Well, Krusty, that’s not very in-depth, maybe a little irreverent, but I can’t disagree. And I’m not even sure it’s a criticism. Fellini-Satyricon isn’t a narrative film so much as Fellini dunking you headfirst into a fever dream or the ultimate bad trip. Yeah, it’s an overused description, but there aren’t many movies it fits as well as this one. It’s feverish, with its lurid colors and excesses of sex and violence. The banquet scene where an enormous roast pig is sliced open and even more food spills out is about the best metaphor you could ask for. And it’s dreamlike, not just lacking a clear plot but replacing the conventions of storytelling with the conventions of dreaming (the frequent absence of subtitles on the MGM World Films DVD I rented certainly doesn’t hurt). Our protagonist is Enclopio, if that’s the right word for a character who rarely affects the plot or ties himself to a set personality, is our only throughline — and even he disappears for long passages. The opening offers what might be a plot with the love triangle (again, if this shallow, predatory relationship can be worthy of the word) between Encolpio, Ascylto, and Gitone. But all the exciting stuff happens in summary, and then we’re off on the road to nowhere. A starving artist dies, returns as a living rich man, then dies again. Encolpio, declares he can no longer be friends with Ascylto after he steals, rapes, and sells his beloved slave. And then they spend the second half of the movie palling around together anyway. Encolpio falls asleep in the desert and wakes up on the beach. We wander through sets that seem to have no spatial relationship to each other – have we traveled a thousand miles or none at all?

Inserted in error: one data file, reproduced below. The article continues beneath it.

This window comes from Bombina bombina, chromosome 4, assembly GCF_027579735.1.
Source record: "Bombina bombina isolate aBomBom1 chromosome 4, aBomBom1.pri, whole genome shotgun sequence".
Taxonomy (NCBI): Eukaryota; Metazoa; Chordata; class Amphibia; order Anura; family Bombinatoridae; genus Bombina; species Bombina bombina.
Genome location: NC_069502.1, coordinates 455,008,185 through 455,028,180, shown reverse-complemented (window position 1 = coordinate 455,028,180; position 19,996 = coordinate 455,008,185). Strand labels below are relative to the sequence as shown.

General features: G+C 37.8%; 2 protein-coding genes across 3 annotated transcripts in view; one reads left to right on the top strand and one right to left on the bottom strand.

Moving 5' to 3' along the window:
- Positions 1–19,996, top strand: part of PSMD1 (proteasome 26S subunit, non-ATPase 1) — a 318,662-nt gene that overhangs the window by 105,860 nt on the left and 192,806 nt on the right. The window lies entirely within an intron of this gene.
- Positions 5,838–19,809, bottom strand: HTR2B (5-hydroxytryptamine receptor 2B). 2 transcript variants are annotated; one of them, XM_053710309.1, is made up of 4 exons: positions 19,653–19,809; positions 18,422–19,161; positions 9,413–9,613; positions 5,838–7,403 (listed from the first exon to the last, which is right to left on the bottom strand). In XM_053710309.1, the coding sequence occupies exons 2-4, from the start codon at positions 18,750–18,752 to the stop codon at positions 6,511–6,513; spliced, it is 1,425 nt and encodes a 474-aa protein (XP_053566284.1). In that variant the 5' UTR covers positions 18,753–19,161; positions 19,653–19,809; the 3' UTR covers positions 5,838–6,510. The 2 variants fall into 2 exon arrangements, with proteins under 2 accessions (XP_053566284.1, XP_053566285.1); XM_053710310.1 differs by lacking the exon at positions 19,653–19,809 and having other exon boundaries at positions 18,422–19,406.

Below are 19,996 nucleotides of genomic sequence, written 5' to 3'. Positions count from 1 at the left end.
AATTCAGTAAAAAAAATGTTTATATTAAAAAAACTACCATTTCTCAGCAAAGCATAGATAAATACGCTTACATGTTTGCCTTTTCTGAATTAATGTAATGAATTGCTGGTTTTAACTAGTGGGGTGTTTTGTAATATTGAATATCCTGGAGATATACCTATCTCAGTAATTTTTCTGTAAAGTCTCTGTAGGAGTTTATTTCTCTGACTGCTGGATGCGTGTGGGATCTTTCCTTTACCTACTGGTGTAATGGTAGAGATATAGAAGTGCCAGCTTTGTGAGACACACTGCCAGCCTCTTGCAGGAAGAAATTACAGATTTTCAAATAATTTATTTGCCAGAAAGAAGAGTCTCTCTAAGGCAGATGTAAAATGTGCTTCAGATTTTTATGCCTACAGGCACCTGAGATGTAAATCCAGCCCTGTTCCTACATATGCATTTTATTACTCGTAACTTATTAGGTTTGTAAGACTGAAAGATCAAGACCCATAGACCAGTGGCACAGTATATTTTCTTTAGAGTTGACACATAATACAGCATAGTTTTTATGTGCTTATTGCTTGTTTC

Satyricon never really tops the nightmare vibe of the first half hour: Encolpio finds the demonic, animalistic Acylto in a cavernous empty bathhouse, half-lit like we’re seeing it through sleep-closed eyelids. Then Enclopio chases Gitone to a weird alien simulation of the theater, a fog-hidden burlesque of burlesque with creepy patricians laughing at vaguely jokelike events including what may or may not be a real dismemberment and the clown menacingly growling at them, “Applaud! Applaud!” The two go from there to a twilight bordello where we see strange scenes of perversion through windows like the viewers at an old-fashioned nickelodeon (most memorably two nudes of unknown gender shaking their booties on all fours, unremarked on and out of focus). They walk out onto the street, and we get the same view of the real (?) world of urban poverty.
Fellini even recreates recurring dreams: the scene of Encolpio and Ascylto wandering into a deserted villa and finding a beautiful slave girl who joins them for an orgy almost immediately is pure erotic fantasy. And the next scene is a variation of the classic naked-on-stage dream as Encolpio has sex with a strange woman surrounded by a highly critical crowd and can’t get it up. Nino Rota’s score is pitched at the level of nightmare, making use of unearthly squeals and backwards tape loops.